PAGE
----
Note Taking, Active Learning, and the Writing Process

Note taking is a crucial aspect of the writing process, and yet it is a skill that is often under-emphasized in pedagogical practice. Aside from exhortations to “take notes,” it is rare that instructors take time to assist their students in understanding the functions note taking serves or in acquiring concrete strategies for developing their own note taking habits. Generally speaking, note taking serves as a means of both recording information and facilitating reflection. The former is often taken for granted, obscuring the many different approaches that can be taken. The latter is often under-appreciated, and as a consequence, note taking is construed as being prior to the writing process rather than constitutive of it.

There is nothing passive about note taking. Rather, it is an active engagement with the material that has concrete benefits in its own right. Whether listening to a lecture, participating in a discussion, or reading a text, taking notes requires an attentiveness to the situation at hand, thereby unconsciously improving engagement with the material (Piolat, Olive, and Kellogg 2004). Writing notes also produces a “generational effect” (Foos, Mora, and Tkacz 1994). The cognitive tasks of sorting, coding, and arranging new information leads to stronger connections between newly received information and that which has previously been encoded in long-term memory. Note taking also facilitates the construction of more complex analyses, as notes themselves can serve as external storage, enabling students to hold more elements in mind at once than would be possible from rote memory (Cary and Carlson 1999).

These cognitive benefits suggest that a better incorporation of note taking within the writing process, might lead to more developed written analysis. Writing Across the Curriculum pedagogy is grounded in a view of knowledge that is dialogic, a view of learning that is focused on developing the capacity for critical thinking, and an understanding that writing is a fundamental tool in that development. Not taking, I would suggest, is central to the dialogic aspects of knowledge production, since it places students in a position of active engagement with the material. Not all notes are equal, but when implemented as an active learning strategy, note taking can encourage students to think critically about the information they are engaging with.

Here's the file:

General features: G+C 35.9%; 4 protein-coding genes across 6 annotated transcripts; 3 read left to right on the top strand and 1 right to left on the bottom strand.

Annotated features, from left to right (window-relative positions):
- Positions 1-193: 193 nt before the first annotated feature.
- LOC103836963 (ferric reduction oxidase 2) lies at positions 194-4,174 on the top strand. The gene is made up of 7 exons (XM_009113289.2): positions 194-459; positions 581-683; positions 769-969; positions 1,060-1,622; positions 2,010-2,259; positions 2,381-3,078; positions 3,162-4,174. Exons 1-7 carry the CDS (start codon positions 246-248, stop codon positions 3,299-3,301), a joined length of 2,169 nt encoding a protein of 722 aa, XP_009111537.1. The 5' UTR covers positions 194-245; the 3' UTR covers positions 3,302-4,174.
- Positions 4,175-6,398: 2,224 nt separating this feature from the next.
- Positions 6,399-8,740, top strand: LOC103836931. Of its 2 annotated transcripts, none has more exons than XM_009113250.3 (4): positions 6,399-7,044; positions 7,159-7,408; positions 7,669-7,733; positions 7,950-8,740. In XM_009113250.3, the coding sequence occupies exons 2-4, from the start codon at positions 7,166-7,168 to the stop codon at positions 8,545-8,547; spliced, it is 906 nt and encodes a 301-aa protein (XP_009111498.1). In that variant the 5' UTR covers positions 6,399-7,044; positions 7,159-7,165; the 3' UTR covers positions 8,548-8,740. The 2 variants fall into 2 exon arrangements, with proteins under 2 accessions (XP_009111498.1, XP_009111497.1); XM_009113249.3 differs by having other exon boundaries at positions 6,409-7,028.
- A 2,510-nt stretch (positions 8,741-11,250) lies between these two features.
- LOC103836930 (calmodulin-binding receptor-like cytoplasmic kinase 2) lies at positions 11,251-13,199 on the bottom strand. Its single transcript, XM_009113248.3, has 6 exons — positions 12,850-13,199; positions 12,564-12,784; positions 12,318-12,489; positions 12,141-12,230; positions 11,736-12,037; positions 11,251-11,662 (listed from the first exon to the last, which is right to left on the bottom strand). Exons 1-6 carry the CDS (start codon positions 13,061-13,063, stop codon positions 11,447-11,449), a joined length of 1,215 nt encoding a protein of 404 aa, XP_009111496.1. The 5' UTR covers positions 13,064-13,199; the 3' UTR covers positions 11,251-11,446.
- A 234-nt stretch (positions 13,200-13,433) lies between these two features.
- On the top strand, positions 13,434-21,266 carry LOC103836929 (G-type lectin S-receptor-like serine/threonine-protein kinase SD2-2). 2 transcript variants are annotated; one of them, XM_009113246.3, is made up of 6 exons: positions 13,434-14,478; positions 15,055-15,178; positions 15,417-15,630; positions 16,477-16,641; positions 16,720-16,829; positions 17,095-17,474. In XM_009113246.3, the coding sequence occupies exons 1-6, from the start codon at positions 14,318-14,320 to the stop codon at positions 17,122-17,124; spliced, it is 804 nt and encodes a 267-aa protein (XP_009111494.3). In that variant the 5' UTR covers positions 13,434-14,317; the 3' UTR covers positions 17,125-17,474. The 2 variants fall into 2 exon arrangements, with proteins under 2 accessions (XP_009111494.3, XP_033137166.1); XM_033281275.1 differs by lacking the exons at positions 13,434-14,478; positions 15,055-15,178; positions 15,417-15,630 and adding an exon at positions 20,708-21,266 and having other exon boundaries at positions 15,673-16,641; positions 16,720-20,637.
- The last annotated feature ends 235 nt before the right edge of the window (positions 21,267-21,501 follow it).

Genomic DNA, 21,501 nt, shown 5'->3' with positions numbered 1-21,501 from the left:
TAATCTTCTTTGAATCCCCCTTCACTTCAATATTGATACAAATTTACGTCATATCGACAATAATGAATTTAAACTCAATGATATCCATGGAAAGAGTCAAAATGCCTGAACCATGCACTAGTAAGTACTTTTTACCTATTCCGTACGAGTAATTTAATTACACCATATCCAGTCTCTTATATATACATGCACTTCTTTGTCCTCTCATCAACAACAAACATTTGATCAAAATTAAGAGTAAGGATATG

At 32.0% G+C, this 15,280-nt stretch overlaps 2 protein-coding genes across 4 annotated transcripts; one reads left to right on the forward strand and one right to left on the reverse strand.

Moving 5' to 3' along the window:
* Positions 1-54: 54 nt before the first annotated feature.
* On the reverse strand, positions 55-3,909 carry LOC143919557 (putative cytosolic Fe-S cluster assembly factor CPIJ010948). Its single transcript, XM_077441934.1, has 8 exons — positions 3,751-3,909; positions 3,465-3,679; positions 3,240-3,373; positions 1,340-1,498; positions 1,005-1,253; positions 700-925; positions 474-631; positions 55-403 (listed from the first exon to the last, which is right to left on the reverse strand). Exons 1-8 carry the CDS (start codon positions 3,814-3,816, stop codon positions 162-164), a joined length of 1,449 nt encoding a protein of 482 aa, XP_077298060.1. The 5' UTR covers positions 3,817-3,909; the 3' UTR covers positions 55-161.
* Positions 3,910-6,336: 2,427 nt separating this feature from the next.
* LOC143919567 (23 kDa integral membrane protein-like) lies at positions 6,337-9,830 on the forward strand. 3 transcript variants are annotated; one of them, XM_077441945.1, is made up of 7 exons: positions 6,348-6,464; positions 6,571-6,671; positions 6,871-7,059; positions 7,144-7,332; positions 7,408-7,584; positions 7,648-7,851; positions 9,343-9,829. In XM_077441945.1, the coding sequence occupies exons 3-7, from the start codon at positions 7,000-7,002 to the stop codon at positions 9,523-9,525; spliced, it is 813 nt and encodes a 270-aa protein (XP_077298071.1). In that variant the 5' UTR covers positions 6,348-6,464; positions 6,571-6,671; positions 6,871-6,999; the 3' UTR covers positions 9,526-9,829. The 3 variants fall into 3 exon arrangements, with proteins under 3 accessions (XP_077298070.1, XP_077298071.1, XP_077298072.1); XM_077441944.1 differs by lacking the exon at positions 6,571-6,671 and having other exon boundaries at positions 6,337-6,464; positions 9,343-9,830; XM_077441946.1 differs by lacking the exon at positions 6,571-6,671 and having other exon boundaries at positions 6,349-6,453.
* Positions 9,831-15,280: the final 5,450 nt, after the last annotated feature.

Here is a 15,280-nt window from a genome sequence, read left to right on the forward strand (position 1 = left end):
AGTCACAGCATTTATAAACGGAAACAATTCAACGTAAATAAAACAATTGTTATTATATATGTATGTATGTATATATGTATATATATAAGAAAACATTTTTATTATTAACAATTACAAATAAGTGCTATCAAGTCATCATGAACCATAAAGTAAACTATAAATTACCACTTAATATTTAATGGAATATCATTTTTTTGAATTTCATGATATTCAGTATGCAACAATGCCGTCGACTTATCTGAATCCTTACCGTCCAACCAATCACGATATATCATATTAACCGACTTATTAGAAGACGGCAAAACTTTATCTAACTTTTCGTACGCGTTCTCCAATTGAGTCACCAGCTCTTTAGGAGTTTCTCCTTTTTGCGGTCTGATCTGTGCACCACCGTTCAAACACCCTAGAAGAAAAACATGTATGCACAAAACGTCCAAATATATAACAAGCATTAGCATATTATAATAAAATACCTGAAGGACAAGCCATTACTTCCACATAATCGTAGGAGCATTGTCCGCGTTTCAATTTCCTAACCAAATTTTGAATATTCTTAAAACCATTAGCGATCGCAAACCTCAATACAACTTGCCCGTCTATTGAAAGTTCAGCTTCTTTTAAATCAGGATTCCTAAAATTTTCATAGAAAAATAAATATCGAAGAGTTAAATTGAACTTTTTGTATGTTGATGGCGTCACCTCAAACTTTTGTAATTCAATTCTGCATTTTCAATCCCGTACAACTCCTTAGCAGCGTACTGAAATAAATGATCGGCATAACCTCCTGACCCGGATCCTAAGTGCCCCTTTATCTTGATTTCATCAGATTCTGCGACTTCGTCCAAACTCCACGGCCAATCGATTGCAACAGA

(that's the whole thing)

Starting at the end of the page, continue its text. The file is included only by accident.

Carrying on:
Taking notes can strengthen the analysis and organization of student writing in at least three ways.

First, many of the challenges students face when writing stem from difficulties with reading, and note taking can strengthen students’ facility with understanding the texts they are being asked to engage with. Reading notes serve as the first opportunity for students to grapple with, unpack, and understand the key concepts that they will need to conduct written analysis. There are several ways to encourage students to develop their note taking skills while reading:

    • Annotations: Incorporate reading annotation into course requirements. This can be done by asking students to make a minimum number of annotations per page, asking students to write out in their own words any sentence or concept that they underline/highlight, and asking for different kinds of annotations. For example, an English professor I worked with at a community college asked students to include one personal reaction, one summarizing annotation, and one question on each page of the reading.
    • Dictionaries: Another way to encourage close reading of texts is to ask students to find definitions for words or key concepts that they do not understand. The act of finding and writing out the definitions encourages students to pause and reflect on difficult aspects of the reading rather than skimming over them.
    • What It Says/What It Does: For each paragraph in a reading, ask students to write a sentence summarizing what is said and a sentence explaining what the purpose the paragraph serves in the context of the whole reading (Bean 2011: 170). This type of assignment encourages students to do the metacognitive work not only of understanding the text, but of understanding how analysis is structured.